Here is the math:

AnnualReturn = Principal*WithdrawalRate

Principal as a factor of cost of living:

Principal/AnnualReturn = 1/WithdrawalRate

So the amount of money you need for retirement is the inverse of the rate at which you plan to withdraw it. The higher the withdrawal rate the sooner

What if I saved 75% or only 25% what would happen? Let’s find out we will assume that a family of two people make $100,000 a year. We will neglect any sort of compound interest so that the math is easier.

Joneses Spend 75% Save 25%

$75,000/.04 = $1,875,000

Years to get there

Principal/AnnualSavings = $1,875,000/$25,000 = 75 Years

 Fireballs Spend 25% Save 75%

$25,000/.04 = $625,000

Principal/AnnualSavings = $625,000/$75,000 = 8.33 Years

So since the Fireballs have more money to save they get to their goal quicker. The less you need to live, the less you need to work. Compound interest helps the Joneses a lot more than it helps the Fireballs though. I put this into an excel sheet and this is what I found at a savings rate of 75% Saved and 25% spent it takes about 7 years to retire. With a savings rate of 25% saved and 75% spent it takes 20 years to retire. So that means if I have a savings rate of 75% I can retire in 7 years when I’m 30. This is great news. Let’s figure out what my current rate is:

Monthly Income after taxes: $4,108.02

Monthly savings: $3,000

$2,000 in Index

$750 in downpayment

$250 in 401k contribution (I count this since I get it back)

Monthly Expenses: $4,108.02 – $3,000 = $1,108.02

Current annual expenses: $1,108.02 * 12 months = $13,296.24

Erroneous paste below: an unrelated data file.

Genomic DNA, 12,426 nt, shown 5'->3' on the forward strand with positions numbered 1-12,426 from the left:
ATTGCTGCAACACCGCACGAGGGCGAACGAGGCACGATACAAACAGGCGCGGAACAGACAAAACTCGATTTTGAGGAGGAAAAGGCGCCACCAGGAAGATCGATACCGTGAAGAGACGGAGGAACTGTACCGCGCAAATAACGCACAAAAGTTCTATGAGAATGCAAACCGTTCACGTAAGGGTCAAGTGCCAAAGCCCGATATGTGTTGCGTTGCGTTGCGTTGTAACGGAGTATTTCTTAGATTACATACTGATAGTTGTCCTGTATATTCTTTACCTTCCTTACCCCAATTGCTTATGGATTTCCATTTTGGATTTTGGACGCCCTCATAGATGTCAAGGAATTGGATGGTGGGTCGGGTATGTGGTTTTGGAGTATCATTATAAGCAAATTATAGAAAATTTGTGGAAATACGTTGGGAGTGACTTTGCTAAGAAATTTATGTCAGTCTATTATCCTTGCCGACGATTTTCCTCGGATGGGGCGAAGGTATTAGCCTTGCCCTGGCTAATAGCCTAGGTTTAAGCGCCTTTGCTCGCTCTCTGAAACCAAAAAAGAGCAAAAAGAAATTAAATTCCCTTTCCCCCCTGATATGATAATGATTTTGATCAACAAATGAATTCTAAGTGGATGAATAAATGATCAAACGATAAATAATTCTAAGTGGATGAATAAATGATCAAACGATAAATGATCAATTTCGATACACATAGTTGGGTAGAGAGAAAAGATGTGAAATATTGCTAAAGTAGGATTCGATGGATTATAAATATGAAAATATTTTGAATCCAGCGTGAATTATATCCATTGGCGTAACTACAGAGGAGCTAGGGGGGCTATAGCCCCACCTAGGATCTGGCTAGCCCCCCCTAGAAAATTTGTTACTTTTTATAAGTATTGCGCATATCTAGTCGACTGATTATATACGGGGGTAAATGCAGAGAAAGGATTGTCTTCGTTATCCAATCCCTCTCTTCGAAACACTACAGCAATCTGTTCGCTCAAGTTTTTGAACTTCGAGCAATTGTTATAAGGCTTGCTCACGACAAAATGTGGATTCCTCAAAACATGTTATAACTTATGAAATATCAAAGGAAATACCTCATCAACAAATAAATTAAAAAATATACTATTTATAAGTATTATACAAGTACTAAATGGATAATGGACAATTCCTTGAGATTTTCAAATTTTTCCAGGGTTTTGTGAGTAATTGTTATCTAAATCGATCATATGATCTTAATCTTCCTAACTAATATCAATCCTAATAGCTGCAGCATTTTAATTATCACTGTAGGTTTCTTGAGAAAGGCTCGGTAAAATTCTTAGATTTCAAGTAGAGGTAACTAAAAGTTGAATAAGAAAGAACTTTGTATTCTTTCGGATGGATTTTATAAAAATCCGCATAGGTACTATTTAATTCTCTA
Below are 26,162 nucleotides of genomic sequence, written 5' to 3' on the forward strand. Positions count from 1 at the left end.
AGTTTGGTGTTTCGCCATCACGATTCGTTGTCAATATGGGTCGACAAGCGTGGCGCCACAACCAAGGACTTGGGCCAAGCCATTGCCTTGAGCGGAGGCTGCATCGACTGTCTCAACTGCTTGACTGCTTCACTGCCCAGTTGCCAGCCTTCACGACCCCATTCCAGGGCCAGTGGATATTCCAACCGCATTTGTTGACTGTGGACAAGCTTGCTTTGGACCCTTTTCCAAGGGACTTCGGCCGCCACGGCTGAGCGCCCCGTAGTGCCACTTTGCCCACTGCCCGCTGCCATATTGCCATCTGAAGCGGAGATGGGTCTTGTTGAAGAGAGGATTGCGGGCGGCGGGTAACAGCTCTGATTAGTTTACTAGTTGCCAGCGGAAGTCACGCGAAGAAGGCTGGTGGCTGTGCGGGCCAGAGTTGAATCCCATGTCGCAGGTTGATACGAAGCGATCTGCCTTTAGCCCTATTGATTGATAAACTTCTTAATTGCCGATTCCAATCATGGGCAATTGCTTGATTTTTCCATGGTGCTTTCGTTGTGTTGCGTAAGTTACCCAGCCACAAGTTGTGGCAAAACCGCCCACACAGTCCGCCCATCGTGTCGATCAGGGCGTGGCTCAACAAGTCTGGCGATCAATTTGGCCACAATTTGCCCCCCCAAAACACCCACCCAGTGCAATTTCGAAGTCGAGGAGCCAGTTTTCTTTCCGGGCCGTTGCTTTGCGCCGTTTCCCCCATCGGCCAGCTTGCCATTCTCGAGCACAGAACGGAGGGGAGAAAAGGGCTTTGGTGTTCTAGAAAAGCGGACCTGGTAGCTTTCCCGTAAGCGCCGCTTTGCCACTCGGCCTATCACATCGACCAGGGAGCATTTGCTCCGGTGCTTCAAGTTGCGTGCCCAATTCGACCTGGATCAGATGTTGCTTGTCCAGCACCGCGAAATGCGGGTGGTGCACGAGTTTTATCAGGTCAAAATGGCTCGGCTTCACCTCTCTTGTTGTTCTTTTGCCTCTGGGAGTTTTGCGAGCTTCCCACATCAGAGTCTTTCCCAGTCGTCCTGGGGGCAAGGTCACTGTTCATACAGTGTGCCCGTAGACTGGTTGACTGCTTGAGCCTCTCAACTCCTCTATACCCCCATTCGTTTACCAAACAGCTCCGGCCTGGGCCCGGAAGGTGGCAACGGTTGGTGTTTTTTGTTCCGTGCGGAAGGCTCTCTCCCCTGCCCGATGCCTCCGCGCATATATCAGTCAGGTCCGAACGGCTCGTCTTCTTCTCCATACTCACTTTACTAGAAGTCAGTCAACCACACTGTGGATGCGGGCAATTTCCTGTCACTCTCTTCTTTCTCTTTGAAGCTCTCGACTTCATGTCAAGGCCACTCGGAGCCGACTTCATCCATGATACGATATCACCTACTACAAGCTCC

Savings Rate:

Savings/Income = SavingsRate

$3,000/$4,108.02 = 73.03%

That’s not the exact number that I wanted to see but it’s close. My income will increase over time and I don’t plan on increasing my cost of living, hopefully I can decrease it, which means that the amount I can add to my savings will increase so that will increase the savings rate too. What if I continued to save this amount of money every month, how much would I have in 7 years? Including my current net worth of $28,000.

Annual Contribution

12 months * $3,000 = $36,000

Savings over time:

(Last Year’s Principal + Annual Contribution) * (1+Rate) = ThisYearsPrincipal

($28,000 + $36,000) * (1 +07) = $68,480.00

($68,480 + $36,000) + (1+.07) = $104,480.00

(104,480 + $36,000) + (1 + .07) = $150,313.60

($150,313.60 + $36,000) + (1 + 0.07) = $186,313.6

($186,313.60 + $36,000) + (1 + .07) = $237,875.55

($237,875.55 + $36,000) + (1 + .07) = $293,046.84

($293,046.84 + $36,000) + (1 + .07) = $352,080.12

Total Passive income after 7 years:

$352,080.12 * .04 = $14,083.20

Wow this is pretty cool. If I just keep doing what I’m doing and never get a raise or make any extra money I will have enough to support myself forever at the 4% withdrawal rate indefinitely. Additionally, just because I am financially independent doesn’t mean that I will stop making money. It just means that whatever I am doing would be because I want to do it, not because I have to do it.

Here is the calculated Principal i will need to generate my current expenses:

PassiveIncomePrincipal = $13,296.24/.04 = $332,406

 So which number should I set as my goal? The $332,406 or the $828,500, I am going to stick with the $828,500 since it will motivate me to work harder towards my goal. I will keep the $332,406 in the back of my mind though, in case I ever get discouraged.

Photo Credit: Amy Gizienski